Perhaps the most overt evidence of National Trust Historic Sites growing “innovation muscles” can be seen in the prototyping projects implemented across the portfolio. The sites responded enthusiastically and immediately, planning or implementing their projects, with many presenting their assessments of the completed projects during a Q & A session at our 2013 National Historic Preservation Conference in Indianapolis. Not surprisingly, the prototyping revealed ingenuity, initiative, and creativity, pushing the boundaries of past practices. Per our very “lightly-held” nominal guidelines and framework, the projects were small and manageable, and integrated the innovation philosophy and processes we all had been exploring for the past year.

Three examples of these prototyping projects include:

  1. Underwriting an architect-in-residence at the Glass House, who actually lived in a mobile unit (combining a van, a scissor lift, and an inflatable, translucent room) in order to truly integrate himself into the site’s campus life
  2. Supporting travel for the Executive Director of the Farnsworth House to explore the Rural Studio in central Alabama, an avant-garde architectural studio sponsored by Auburn University that focuses on efficient, economical and sustainable building techniques and is located in one of the poorest counties in the United States – for potential partnerships for his own rurally-located site
  3. A digital web interactive for Lyndhurst, a three-phase project that includes 360° filming for a virtual tour for viewers to navigate “through” the interior of Lyndhurst during the holidays, further filming and upgrading technical aspects of the website to support the “tour,” and lastly connecting the site to Glass House, again virtually through portals that will allow visitors to hone in on a piece of art at Lyndhurst and end up focused on a different piece of art at the Glass House. For this last project, the goal is to connect all the sites virtually in this unique way, and connecting the Glass House and Lyndhurst is a small and incremental effort toward that end.

New capacity for innovation

From an organizational point of view, the fact that President Stephanie Meeks declared 2013-2014 the “Year of Innovation” for the National Trust is remarkable evidence of how pervasive the ideas of the Innovation Lab became. In her winter presentation to the Board of Directors, and at an ensuing All Staff Meeting, Ms. Meeks stated unequivocally that the Trust must dedicate itself to highlighting and celebrating innovation to further transform its work. She specifically noted that, “as the leaders of the preservation movement, we are looked to for advances in preservation action and leadership thinking.” As such, the Trust established the “Insights in Innovation” Speaker Series for all staff to support education about innovation process and ideas.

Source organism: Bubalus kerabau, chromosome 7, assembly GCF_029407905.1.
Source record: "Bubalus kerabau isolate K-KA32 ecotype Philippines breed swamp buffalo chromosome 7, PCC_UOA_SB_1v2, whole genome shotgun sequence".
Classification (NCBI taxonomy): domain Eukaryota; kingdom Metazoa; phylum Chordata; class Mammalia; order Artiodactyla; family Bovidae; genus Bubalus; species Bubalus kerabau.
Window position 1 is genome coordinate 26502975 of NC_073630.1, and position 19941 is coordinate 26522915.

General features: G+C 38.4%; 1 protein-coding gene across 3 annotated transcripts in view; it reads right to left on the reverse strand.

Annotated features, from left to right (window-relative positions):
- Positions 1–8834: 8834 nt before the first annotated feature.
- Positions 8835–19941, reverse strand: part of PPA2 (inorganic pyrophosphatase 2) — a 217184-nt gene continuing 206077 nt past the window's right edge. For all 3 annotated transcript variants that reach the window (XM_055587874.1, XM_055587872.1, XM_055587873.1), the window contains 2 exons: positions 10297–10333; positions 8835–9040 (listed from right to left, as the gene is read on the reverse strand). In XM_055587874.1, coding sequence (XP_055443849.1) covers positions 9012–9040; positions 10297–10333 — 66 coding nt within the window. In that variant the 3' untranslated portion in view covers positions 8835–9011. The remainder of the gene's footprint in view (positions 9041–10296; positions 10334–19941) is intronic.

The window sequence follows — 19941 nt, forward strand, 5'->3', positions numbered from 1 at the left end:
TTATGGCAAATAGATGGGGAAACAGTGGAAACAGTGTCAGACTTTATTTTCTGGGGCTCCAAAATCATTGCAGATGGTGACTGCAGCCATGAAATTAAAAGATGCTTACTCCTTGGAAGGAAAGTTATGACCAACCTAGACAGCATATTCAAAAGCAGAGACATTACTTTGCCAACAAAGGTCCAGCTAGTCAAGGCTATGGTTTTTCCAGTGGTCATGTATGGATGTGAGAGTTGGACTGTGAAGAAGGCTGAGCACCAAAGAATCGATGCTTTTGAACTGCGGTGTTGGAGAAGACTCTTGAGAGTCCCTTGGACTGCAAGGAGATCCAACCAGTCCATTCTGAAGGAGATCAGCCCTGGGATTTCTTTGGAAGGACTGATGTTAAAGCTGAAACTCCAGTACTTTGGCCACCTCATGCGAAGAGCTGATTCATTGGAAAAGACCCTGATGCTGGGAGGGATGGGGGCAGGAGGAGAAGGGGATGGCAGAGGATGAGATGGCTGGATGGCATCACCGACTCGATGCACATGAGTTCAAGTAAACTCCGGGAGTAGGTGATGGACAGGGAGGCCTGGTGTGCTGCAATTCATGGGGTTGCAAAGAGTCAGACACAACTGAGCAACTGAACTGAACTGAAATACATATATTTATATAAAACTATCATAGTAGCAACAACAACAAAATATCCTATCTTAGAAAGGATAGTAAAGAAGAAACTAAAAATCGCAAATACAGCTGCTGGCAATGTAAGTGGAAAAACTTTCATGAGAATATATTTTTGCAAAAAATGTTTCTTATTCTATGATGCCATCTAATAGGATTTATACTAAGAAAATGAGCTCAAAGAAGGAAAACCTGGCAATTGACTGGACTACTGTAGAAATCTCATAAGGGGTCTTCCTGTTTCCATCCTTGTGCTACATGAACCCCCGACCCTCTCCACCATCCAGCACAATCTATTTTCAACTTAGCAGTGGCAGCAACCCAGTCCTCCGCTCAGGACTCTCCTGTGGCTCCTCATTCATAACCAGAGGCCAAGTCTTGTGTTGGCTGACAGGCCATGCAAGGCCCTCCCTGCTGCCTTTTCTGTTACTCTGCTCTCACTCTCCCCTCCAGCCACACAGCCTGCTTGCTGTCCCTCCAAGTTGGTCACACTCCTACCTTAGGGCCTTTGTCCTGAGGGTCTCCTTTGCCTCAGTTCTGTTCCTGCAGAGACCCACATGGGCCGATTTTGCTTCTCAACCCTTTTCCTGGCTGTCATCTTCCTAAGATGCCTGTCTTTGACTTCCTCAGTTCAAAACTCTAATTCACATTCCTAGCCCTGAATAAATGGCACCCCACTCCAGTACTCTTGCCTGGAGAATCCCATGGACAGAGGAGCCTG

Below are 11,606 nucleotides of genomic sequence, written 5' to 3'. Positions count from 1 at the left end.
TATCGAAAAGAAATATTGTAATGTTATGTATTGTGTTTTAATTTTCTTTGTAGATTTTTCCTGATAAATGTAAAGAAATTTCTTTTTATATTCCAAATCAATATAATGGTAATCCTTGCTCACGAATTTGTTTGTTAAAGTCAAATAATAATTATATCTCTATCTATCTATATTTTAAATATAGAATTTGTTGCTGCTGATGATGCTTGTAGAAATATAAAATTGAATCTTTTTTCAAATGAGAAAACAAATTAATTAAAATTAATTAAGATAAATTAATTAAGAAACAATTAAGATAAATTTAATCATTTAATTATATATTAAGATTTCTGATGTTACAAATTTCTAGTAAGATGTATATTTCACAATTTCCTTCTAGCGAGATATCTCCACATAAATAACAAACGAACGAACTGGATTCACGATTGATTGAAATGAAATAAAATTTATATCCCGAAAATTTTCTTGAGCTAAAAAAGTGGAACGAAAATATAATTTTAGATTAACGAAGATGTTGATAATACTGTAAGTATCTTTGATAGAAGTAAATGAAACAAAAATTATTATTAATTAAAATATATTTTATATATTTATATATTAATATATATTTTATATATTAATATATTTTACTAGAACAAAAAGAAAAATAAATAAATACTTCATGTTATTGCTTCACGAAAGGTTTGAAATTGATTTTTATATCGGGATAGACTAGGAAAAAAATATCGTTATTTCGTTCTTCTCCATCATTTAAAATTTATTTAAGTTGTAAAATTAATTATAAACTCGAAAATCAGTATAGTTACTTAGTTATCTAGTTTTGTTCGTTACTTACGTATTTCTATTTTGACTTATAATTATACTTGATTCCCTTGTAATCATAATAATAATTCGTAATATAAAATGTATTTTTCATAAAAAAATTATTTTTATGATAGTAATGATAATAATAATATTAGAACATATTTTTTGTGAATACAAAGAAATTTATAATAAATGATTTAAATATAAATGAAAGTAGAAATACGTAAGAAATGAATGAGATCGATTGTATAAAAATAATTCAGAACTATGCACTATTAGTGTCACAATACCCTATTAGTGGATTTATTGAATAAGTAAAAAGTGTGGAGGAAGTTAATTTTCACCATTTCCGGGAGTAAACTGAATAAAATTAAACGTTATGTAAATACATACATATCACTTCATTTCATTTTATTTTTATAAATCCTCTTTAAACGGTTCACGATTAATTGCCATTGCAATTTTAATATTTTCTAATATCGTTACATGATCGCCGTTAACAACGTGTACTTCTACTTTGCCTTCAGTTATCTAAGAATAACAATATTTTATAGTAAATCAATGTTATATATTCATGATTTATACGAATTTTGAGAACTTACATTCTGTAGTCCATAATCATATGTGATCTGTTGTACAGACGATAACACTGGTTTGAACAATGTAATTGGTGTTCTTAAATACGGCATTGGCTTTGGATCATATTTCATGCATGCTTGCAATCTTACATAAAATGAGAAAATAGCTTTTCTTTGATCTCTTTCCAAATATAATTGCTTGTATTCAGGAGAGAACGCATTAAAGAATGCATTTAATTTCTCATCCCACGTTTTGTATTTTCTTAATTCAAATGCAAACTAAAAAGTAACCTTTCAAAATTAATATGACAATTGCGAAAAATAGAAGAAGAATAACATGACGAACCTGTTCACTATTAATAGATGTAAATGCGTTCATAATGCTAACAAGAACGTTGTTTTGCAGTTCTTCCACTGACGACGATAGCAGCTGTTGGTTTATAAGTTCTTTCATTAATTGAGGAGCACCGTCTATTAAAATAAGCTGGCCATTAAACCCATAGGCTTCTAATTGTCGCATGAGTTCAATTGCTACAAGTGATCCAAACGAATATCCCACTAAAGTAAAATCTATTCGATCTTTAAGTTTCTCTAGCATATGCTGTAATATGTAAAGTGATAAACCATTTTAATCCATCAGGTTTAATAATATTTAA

Future plans

National Trust Historic Sites believe that history holds tremendous power and potential to illuminate, inform, inspire, and influence. We believe that when combined with the power of place, the opportunity to deepen the understanding and appreciation for the past exists in a critical, layered, and sensory experience. As practitioners of history, we know from the lessons of the past that sometimes, like wine, good ideas need time to develop and the right time and place to open and savor. And other times, innovation requires taking a step back, re-focusing, and trying something in a different way.

Because of our Innovation Lab experience, our staff is eager to continue experimenting, taking risks, and realizing that change is dependent upon incremental changes that work toward tipping points. During the prototyping process, I often heard site staff comment that they had never witnessed the National Trust investing in innovation and encouraging risk taking. The framework and language and frankly, a changed culture, have given the staff permission to take risks, make mistakes, adjust, and if necessary, repeat, until momentum is steadily built. This changed culture has resulted in thinking differently, moving past assumptions about stakeholders, audiences, programming, revenue, and infrastructure, and finding ways to leverage all of these toward a common goal. The National Trust will continue to draw upon the momentum of the Lab by investing, even in small ways, in operational and programmatic innovations.

Estevan Rael-Gálvez is Senior Vice President of Historic Sites at the National Trust for Historic Preservation.